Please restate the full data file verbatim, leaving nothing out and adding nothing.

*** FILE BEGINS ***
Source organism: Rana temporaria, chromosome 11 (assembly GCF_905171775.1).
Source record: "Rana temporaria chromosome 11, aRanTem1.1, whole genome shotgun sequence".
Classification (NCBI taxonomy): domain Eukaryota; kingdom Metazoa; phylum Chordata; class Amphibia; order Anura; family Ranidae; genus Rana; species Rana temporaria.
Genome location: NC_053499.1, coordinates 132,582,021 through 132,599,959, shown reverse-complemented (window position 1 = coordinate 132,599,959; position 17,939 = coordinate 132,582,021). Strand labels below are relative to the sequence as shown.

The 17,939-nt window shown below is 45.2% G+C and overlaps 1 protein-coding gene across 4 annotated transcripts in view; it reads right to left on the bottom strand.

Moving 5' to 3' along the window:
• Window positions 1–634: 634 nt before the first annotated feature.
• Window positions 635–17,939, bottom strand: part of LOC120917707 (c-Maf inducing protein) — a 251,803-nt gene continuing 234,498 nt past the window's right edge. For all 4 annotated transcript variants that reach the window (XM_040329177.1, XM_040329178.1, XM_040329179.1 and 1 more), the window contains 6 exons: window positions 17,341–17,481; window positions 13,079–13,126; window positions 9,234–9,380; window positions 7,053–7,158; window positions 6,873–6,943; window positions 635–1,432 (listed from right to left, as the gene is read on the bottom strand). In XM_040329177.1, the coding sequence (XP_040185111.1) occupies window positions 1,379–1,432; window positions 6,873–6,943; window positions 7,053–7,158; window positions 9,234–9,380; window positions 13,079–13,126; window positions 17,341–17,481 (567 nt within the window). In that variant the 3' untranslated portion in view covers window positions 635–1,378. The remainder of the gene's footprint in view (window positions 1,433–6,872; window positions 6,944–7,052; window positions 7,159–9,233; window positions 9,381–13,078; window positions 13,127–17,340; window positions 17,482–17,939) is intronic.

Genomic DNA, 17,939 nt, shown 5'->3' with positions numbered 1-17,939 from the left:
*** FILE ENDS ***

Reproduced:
Source organism: Rana temporaria, chromosome 11 (assembly GCF_905171775.1).
Source record: "Rana temporaria chromosome 11, aRanTem1.1, whole genome shotgun sequence".
Classification (NCBI taxonomy): domain Eukaryota; kingdom Metazoa; phylum Chordata; class Amphibia; order Anura; family Ranidae; genus Rana; species Rana temporaria.
Genome location: NC_053499.1, coordinates 132,582,021 through 132,599,959, shown reverse-complemented (window position 1 = coordinate 132,599,959; position 17,939 = coordinate 132,582,021). Strand labels below are relative to the sequence as shown.

The 17,939-nt window shown below is 45.2% G+C and overlaps 1 protein-coding gene across 4 annotated transcripts in view; it reads right to left on the bottom strand.

Moving 5' to 3' along the window:
• Window positions 1–634: 634 nt before the first annotated feature.
• Window positions 635–17,939, bottom strand: part of LOC120917707 (c-Maf inducing protein) — a 251,803-nt gene continuing 234,498 nt past the window's right edge. For all 4 annotated transcript variants that reach the window (XM_040329177.1, XM_040329178.1, XM_040329179.1 and 1 more), the window contains 6 exons: window positions 17,341–17,481; window positions 13,079–13,126; window positions 9,234–9,380; window positions 7,053–7,158; window positions 6,873–6,943; window positions 635–1,432 (listed from right to left, as the gene is read on the bottom strand). In XM_040329177.1, the coding sequence (XP_040185111.1) occupies window positions 1,379–1,432; window positions 6,873–6,943; window positions 7,053–7,158; window positions 9,234–9,380; window positions 13,079–13,126; window positions 17,341–17,481 (567 nt within the window). In that variant the 3' untranslated portion in view covers window positions 635–1,378. The remainder of the gene's footprint in view (window positions 1,433–6,872; window positions 6,944–7,052; window positions 7,159–9,233; window positions 9,381–13,078; window positions 13,127–17,340; window positions 17,482–17,939) is intronic.

Genomic DNA, 17,939 nt, shown 5'->3' with positions numbered 1-17,939 from the left: